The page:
In terms of tourist attractions, Nepal has an impressive array of offerings. There is the obvious draw - the highly visible Himalayan range that stretches across northern Nepal. The Siddhartha highway through the Hill region is one of the most beautiful drives in the world. There are also several UNESCO World Heritage sites and a wealth of temples and sacred spaces that add to the rich diversity of culture that attracts tourists across the globe.
The 2009 Nepal Tourism Sector Analysis states that tourism “became the leading industry in Nepal in 1983.” So now, after thirty years of developing this industry, it is puzzling to see Nepal rank 112 out of 139 countries analyzed in the 2011 Travel and Tourism Competitiveness Report by the World Economic Forum.
A report entitled “Tourism Cluster in Nepal,” published by the Harvard Business School and the Kennedy School of Government, cites one of the main obstacles to developing tourism in Nepal as “poor marketing and positioning.” The slogan for Nepal’s year of tourism is, “Once is not enough.” I never heard this slogan until after I was back at home doing further research on the topic. Apart from our discussions about tourism with the 3 Sisters Adventure Trekking in Pokhara, which received 52 percent of the tourists in 2008 according to the Nepal Tourism Board, we did not hear anyone speak about tourism as a possibility for furthering development.
The Nepal Tourism Report recommends that new tourist areas need to be developed. They advise that tax incentives be created and infrastructure be developed in districts where it was either destroyed during the war or never developed at all. I was standing in the Dolokha district looking at the Himalyan peak, Gauri Shankar, and wondering why more tourists were not milling about as I had seen them in Kathmandu and Pokhara. One obvious reason was the aching tailbone I had from the ride up the mountain on a road that only had room for one car at a time.
The Tourism Report suggests using a specialized police force to ensure smooth and safe travel for tourists. We were warned several times on our trip that there might be a strike which would close down the roads and prevent freedom of movement for everyone. Though a sign in our bus read “tourist,” we were told that it may or may not have any affect on the situation. A local peace committee member in the Dolokha district stated that “the war is not over.” She went on to explain that she meant the political parties used strikes to effectively shut down the country in order to manipulate certain political situations to their advantage.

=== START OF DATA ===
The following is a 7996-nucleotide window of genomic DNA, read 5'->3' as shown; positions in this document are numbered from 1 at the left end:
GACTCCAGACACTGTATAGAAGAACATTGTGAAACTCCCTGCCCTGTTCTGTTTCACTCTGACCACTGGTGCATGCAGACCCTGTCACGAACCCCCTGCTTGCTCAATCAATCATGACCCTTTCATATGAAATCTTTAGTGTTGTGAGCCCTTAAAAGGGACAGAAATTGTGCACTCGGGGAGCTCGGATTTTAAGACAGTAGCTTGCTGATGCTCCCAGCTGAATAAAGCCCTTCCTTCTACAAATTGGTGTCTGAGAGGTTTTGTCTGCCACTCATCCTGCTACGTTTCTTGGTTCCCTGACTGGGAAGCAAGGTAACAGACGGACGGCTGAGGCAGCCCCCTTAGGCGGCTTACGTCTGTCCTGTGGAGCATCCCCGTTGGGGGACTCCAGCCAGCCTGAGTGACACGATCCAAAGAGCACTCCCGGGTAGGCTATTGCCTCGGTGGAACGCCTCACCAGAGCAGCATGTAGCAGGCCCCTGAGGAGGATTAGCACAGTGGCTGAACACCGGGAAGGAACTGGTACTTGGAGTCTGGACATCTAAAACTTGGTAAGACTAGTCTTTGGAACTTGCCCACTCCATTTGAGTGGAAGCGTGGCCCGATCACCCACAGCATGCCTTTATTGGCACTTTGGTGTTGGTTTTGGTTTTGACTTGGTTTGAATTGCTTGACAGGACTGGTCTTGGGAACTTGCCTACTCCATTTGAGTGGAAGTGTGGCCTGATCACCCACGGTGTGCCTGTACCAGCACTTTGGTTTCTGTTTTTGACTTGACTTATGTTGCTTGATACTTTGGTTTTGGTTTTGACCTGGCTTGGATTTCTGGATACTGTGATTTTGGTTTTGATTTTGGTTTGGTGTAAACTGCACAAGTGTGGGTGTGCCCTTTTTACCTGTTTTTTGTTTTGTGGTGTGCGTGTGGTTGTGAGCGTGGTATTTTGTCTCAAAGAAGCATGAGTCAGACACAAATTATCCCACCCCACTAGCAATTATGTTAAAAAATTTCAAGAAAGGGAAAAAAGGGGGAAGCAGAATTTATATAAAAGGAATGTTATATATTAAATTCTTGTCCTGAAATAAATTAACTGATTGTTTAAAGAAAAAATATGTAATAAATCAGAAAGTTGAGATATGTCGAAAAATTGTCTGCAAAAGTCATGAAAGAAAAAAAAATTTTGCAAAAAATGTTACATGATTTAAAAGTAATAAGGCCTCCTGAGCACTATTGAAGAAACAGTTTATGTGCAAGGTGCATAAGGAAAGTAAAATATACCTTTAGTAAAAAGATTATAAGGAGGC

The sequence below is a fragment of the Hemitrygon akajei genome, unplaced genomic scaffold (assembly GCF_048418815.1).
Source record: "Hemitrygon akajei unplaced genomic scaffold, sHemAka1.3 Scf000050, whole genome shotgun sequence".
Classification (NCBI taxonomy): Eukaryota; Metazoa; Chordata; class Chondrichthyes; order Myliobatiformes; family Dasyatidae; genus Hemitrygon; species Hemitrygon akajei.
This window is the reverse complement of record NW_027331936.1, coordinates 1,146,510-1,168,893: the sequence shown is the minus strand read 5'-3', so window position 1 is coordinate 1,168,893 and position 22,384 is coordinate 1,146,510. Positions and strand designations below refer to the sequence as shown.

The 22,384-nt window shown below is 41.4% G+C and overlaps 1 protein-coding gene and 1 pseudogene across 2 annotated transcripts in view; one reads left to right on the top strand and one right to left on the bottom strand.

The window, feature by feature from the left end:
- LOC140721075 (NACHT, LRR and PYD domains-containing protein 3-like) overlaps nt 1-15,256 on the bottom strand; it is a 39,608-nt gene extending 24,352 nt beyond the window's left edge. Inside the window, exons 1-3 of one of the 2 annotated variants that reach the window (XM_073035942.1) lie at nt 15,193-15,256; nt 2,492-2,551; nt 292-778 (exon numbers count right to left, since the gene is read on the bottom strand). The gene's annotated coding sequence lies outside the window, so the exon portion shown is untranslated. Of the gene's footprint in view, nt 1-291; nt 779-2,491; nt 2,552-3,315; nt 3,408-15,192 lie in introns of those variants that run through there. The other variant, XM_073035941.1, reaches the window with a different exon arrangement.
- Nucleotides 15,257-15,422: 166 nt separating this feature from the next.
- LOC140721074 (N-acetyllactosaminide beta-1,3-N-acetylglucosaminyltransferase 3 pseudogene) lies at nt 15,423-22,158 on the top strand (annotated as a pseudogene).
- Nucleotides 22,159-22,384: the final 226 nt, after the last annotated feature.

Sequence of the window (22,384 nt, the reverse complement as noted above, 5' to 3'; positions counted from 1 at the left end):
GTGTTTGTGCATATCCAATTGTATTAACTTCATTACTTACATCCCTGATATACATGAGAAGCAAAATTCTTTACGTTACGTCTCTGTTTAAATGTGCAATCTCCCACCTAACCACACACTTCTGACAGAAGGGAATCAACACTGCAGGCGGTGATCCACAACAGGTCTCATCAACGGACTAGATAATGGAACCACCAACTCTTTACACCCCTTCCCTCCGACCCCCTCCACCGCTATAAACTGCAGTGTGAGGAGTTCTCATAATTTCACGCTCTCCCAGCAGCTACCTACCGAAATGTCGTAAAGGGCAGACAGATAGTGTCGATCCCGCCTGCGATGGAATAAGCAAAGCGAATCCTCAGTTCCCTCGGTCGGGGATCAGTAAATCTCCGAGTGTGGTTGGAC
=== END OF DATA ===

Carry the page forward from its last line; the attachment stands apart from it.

In spite of these challenges that confront the development of Nepal’s tourist industry, the 3 Sisters Trekking Company seems to be thriving. They began their business at the same time that the People’s War was declared, yet they have survived and even thrived over a period of ten years. Their business model and approach to a sustainable tourist business provides a blueprint for other organizations to adapt and implement for their own success. Tourism can be of great benefit to Nepal. It remains to be seen whether the government of Nepal will facilitate its growth or implement policies to benefit the whole of Nepal.
Raymond Aycock was in Nepal for a two-week field course titled “Challenges to Peacebuilding in Nepal” led by Dr. Pushpa Iyer of the Monterey Institute of International Studies. Raymond’s blog is part of a series of reflections by Dr. Iyer and her students on the challenges to building peace in this country after a decade long war. -Ed.
About the author: Raymond Aycock is currently a Master's candidate at the Monterey Institute of International Studies focusing on the study of conflict resolution, and is particularly interested in movements, great and small, that resist the dominant discourse regarding development and modernity.